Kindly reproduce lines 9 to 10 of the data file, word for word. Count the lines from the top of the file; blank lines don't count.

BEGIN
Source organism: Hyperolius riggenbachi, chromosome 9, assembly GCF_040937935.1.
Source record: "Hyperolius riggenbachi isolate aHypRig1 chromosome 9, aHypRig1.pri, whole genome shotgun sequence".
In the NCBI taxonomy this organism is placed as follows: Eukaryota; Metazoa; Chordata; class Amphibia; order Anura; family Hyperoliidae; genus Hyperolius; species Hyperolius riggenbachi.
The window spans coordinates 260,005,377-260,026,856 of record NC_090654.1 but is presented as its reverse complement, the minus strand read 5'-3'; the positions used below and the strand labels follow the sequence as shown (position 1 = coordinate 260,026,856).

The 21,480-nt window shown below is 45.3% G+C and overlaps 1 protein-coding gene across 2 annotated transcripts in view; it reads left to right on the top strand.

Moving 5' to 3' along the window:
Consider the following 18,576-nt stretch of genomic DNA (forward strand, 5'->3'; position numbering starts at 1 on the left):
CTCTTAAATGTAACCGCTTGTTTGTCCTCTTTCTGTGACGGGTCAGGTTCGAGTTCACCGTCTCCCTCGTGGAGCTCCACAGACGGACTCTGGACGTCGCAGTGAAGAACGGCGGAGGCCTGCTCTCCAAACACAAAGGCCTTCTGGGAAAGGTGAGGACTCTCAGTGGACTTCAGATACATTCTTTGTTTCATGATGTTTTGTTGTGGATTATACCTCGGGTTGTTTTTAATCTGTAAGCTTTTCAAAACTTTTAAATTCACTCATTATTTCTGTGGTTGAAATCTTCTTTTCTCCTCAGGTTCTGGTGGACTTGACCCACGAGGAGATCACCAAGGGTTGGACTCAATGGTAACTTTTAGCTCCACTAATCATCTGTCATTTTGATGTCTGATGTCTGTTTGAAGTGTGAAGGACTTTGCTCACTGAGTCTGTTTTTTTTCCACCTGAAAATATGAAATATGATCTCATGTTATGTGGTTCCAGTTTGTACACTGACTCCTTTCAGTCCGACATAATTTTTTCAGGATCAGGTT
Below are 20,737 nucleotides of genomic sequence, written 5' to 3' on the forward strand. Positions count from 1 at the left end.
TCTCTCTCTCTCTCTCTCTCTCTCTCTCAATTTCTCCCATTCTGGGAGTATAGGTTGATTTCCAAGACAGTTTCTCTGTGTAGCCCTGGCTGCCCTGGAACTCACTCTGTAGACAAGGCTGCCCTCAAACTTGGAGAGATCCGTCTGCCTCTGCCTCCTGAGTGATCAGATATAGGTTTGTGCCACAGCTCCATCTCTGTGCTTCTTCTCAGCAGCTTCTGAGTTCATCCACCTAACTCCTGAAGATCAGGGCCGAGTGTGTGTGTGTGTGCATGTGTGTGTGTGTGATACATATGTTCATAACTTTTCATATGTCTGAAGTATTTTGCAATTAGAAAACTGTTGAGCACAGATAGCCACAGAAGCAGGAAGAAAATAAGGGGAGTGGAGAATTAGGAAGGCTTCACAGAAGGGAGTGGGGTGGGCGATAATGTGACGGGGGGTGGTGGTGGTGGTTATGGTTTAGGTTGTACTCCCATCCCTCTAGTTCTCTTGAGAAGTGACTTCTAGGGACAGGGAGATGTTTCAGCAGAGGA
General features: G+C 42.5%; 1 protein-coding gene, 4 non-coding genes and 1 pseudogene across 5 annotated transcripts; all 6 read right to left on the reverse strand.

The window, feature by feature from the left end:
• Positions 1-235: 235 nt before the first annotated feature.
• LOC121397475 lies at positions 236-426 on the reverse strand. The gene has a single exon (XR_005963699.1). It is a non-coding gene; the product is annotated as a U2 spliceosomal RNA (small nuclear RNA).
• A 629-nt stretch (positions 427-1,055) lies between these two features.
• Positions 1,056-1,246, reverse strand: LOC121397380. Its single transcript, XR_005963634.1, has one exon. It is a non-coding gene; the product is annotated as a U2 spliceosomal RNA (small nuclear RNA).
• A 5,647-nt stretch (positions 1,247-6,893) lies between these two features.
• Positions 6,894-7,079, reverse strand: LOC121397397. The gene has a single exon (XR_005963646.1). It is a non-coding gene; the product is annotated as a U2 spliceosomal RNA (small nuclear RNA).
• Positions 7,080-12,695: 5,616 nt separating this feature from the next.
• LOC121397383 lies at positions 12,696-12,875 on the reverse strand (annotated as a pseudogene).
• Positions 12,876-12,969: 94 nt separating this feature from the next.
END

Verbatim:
Below are 20,737 nucleotides of genomic sequence, written 5' to 3' on the forward strand. Positions count from 1 at the left end.
TCTCTCTCTCTCTCTCTCTCTCTCTCTCAATTTCTCCCATTCTGGGAGTATAGGTTGATTTCCAAGACAGTTTCTCTGTGTAGCCCTGGCTGCCCTGGAACTCACTCTGTAGACAAGGCTGCCCTCAAACTTGGAGAGATCCGTCTGCCTCTGCCTCCTGAGTGATCAGATATAGGTTTGTGCCACAGCTCCATCTCTGTGCTTCTTCTCAGCAGCTTCTGAGTTCATCCACCTAACTCCTGAAGATCAGGGCCGAGTGTGTGTGTGTGTGCATGTGTGTGTGTGTGATACATATGTTCATAACTTTTCATATGTCTGAAGTATTTTGCAATTAGAAAACTGTTGAGCACAGATAGCCACAGAAGCAGGAAGAAAATAAGGGGAGTGGAGAATTAGGAAGGCTTCACAGAAGGGAGTGGGGTGGGCGATAATGTGACGGGGGGTGGTGGTGGTGGTTATGGTTTAGGTTGTACTCCCATCCCTCTAGTTCTCTTGAGAAGTGACTTCTAGGGACAGGGAGATGTTTCAGCAGAGGA